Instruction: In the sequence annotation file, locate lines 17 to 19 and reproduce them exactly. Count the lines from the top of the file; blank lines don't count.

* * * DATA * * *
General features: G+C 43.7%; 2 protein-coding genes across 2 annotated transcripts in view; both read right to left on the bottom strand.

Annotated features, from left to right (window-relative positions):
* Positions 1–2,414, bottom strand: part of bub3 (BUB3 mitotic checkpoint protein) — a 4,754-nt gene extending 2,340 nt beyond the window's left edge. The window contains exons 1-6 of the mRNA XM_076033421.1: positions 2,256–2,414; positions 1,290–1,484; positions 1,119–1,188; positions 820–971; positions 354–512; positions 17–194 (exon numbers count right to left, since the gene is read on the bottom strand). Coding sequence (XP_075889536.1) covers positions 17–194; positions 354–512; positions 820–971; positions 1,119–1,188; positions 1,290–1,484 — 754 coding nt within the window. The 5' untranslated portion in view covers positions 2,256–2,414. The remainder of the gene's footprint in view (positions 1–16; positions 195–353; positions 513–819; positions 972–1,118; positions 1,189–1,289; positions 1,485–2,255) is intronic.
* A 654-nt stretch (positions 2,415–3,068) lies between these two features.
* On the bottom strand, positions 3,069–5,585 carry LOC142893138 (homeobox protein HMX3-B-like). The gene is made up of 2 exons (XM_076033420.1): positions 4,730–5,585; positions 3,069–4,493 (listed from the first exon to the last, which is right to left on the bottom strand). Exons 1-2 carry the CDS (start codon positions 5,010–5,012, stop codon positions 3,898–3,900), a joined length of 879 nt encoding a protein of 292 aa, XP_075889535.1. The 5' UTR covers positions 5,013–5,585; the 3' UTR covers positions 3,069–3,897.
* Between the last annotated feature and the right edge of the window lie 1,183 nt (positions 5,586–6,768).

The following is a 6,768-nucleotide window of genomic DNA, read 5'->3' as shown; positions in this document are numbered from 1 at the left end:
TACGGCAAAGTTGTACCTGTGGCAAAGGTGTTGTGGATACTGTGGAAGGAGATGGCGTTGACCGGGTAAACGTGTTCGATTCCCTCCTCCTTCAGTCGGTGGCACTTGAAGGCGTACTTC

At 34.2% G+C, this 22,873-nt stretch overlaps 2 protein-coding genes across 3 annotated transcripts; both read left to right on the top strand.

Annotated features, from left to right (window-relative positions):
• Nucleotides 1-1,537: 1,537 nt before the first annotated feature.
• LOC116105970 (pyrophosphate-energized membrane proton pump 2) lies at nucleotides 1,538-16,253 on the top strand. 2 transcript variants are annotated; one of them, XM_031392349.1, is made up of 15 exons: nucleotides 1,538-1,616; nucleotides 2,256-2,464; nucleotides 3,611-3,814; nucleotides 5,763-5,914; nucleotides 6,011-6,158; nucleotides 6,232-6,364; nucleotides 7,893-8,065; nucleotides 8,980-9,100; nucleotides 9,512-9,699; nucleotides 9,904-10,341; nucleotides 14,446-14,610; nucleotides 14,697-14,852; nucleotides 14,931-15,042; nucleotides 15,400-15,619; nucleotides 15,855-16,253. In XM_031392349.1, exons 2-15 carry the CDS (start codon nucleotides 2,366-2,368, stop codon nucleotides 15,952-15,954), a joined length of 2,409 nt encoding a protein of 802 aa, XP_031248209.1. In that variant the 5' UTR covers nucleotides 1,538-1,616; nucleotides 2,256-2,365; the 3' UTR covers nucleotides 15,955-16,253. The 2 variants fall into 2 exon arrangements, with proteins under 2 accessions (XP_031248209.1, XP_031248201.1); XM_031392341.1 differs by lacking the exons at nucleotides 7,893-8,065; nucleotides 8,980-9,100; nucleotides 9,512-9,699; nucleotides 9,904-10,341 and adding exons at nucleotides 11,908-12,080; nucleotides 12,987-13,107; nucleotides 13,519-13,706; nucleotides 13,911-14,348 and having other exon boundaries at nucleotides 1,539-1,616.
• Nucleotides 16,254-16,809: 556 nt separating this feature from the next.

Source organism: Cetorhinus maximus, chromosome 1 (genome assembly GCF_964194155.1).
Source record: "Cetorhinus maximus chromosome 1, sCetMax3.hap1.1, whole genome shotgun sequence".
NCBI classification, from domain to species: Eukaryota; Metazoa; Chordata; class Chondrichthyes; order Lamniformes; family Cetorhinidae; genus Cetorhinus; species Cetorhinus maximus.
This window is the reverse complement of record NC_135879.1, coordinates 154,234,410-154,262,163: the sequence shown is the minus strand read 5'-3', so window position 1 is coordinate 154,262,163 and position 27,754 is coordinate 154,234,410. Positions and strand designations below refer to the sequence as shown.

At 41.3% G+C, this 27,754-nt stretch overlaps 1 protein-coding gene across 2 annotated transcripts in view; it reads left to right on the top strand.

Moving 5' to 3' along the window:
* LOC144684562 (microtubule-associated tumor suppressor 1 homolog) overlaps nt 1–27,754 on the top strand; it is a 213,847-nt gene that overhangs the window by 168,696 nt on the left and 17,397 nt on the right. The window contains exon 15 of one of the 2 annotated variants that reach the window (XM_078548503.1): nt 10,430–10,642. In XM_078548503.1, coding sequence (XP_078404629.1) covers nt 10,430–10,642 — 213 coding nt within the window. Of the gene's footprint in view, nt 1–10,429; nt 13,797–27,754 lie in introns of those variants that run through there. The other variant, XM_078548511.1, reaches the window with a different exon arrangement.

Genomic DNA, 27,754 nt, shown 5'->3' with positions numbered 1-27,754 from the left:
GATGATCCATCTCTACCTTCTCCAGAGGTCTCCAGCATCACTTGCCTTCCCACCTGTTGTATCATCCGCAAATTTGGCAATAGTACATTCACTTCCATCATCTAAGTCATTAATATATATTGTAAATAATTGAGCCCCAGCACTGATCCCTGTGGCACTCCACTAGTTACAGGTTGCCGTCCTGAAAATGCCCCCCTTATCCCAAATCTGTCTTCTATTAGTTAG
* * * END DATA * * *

This window is the reverse complement of record NC_135879.1, coordinates 154,234,410-154,262,163: the sequence shown is the minus strand read 5'-3', so window position 1 is coordinate 154,262,163 and position 27,754 is coordinate 154,234,410. Positions and strand designations below refer to the sequence as shown.

At 41.3% G+C, this 27,754-nt stretch overlaps 1 protein-coding gene across 2 annotated transcripts in view; it reads left to right on the top strand.

Moving 5' to 3' along the window: